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Travel Guide Germany: Cologne

Cologne is a truly beautiful city sat on the banks of the river Rhine – the famous Gothic cathedral stands firm in the middle of the city – when I visited in July of 2014 it was swamped with tourists as the start of the summer holidays hit. I personally think it is overlooked – it is one of the most welcoming and interesting cities I have been too, much like a lot of German towns and cities we have these preconceived ideas that Germans are unwelcoming, in my personal experience this couldn’t be further from the truth. Yes sometimes they appear a little stern but a friendly attitude will often diffuse this but more often than not you will find friendly welcoming and generous people willing to help in anyway they can (more than can be said for some in the UK).

The city itself is not large which makes it easy to explore, the train station is right in the centre meaning that you can walk to most of the central hotels without requiring a taxi.

There are plenty of restaurants and shopping opportunities as well as museums to explore, there was even live music on the bank of the Rhine near my hotel.

As with all cities you can set your own budget for food, accommodation and entertainment. Hotels start from around £50 for a B&B in the city centre getting cheaper the closer you are to the airport. The hotel I stayed at had a clean and comfortable room with a powerful shower, useful after a long sweaty day of travelling and the cutest turn down service – some tiny Haribo sheep! Whilst I cant guarantee that you will receive sleepy sheep everywhere you stay its nice to see that these traditions are still observed.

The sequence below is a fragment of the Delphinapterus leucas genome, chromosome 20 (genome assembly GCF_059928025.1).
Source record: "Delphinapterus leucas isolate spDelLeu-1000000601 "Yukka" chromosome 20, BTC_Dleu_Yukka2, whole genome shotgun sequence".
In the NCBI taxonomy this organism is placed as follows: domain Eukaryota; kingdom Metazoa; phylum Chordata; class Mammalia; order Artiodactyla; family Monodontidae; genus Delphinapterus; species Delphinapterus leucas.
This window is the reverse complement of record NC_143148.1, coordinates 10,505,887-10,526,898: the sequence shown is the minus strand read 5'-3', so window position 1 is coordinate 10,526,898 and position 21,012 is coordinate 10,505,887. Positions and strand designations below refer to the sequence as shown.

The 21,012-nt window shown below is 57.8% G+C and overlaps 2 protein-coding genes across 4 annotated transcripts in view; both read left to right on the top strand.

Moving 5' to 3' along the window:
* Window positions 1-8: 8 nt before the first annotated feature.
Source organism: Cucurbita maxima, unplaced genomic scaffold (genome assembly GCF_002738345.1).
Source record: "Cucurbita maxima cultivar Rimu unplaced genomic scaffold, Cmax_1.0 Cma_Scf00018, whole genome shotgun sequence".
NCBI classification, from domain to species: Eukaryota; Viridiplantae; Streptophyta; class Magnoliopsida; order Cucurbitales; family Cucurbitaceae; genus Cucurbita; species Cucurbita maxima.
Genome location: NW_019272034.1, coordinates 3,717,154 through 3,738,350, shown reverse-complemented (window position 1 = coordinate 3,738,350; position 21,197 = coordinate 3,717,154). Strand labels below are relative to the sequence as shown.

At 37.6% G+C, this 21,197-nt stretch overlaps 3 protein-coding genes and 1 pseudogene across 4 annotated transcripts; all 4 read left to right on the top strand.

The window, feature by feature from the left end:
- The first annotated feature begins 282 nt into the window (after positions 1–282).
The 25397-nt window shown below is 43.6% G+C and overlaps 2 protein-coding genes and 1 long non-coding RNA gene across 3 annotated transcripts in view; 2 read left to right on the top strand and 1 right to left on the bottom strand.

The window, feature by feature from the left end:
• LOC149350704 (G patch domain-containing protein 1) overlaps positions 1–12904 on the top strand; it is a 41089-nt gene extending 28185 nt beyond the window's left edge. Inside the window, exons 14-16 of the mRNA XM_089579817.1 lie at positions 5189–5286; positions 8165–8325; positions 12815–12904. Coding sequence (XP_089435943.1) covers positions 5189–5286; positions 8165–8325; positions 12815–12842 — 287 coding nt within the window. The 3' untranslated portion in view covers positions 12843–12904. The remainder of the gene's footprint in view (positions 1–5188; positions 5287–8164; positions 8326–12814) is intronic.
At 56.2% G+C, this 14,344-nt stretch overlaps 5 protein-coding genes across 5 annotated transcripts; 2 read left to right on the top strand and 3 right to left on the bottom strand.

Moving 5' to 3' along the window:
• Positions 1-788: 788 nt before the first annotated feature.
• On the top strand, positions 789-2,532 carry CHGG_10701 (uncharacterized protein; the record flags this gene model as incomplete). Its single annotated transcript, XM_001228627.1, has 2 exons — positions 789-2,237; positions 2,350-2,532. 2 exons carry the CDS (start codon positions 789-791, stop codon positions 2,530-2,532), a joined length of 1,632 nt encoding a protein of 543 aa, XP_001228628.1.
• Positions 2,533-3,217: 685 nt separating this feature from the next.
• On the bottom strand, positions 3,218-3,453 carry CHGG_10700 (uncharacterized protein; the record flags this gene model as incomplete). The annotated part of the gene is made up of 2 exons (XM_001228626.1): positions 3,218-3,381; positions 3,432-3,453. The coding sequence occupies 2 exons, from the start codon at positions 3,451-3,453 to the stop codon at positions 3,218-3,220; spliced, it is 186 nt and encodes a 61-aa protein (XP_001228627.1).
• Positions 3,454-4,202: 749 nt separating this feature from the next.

As regards to food – there are plenty of options – a variety of German restaurants interspersed with fast food and some international influences. As for plant based – as I have previously said I was not at the time on the look out but again happy cow will most definitely be able to assist with some suggestions, a quick search tells me there’s even a vegan buffet! The rise of plant based restaurants means that it is becoming even easier for those of us who do not eat meat.

One thing I will say is that due to the pandemic Germany has made a rule which means you either have to produce a negative test or proof of your vaccinations in order to dine indoors – so if you are planning to go out of season this is something that you will need to consider.

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